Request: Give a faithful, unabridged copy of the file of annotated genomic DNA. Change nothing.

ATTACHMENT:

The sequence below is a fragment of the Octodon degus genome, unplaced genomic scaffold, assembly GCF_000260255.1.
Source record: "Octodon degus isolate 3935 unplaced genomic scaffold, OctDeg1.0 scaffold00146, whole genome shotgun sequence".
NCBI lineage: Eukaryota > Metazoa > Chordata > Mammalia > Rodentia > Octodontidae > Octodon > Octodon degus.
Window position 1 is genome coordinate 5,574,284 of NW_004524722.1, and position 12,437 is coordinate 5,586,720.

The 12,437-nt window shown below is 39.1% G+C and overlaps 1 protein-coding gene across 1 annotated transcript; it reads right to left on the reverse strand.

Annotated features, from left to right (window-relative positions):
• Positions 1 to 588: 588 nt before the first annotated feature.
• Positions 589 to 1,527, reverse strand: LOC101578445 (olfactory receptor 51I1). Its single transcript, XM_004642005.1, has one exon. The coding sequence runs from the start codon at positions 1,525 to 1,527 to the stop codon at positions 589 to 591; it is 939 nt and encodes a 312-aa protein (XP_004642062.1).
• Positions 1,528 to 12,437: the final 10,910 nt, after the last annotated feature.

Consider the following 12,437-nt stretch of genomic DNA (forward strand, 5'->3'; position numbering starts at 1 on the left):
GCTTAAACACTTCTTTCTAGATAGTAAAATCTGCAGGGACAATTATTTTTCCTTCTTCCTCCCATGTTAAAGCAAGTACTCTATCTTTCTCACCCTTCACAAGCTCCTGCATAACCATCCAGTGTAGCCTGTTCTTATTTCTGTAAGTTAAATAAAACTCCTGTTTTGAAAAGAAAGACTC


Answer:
The sequence below is a fragment of the Octodon degus genome, unplaced genomic scaffold, assembly GCF_000260255.1.
Source record: "Octodon degus isolate 3935 unplaced genomic scaffold, OctDeg1.0 scaffold00146, whole genome shotgun sequence".
NCBI lineage: Eukaryota > Metazoa > Chordata > Mammalia > Rodentia > Octodontidae > Octodon > Octodon degus.
Window position 1 is genome coordinate 5,574,284 of NW_004524722.1, and position 12,437 is coordinate 5,586,720.

The 12,437-nt window shown below is 39.1% G+C and overlaps 1 protein-coding gene across 1 annotated transcript; it reads right to left on the reverse strand.

Annotated features, from left to right (window-relative positions):
• Positions 1 to 588: 588 nt before the first annotated feature.
• Positions 589 to 1,527, reverse strand: LOC101578445 (olfactory receptor 51I1). Its single transcript, XM_004642005.1, has one exon. The coding sequence runs from the start codon at positions 1,525 to 1,527 to the stop codon at positions 589 to 591; it is 939 nt and encodes a 312-aa protein (XP_004642062.1).
• Positions 1,528 to 12,437: the final 10,910 nt, after the last annotated feature.

Consider the following 12,437-nt stretch of genomic DNA (forward strand, 5'->3'; position numbering starts at 1 on the left):
GCTTAAACACTTCTTTCTAGATAGTAAAATCTGCAGGGACAATTATTTTTCCTTCTTCCTCCCATGTTAAAGCAAGTACTCTATCTTTCTCACCCTTCACAAGCTCCTGCATAACCATCCAGTGTAGCCTGTTCTTATTTCTGTAAGTTAAATAAAACTCCTGTTTTGAAAAGAAAGACTC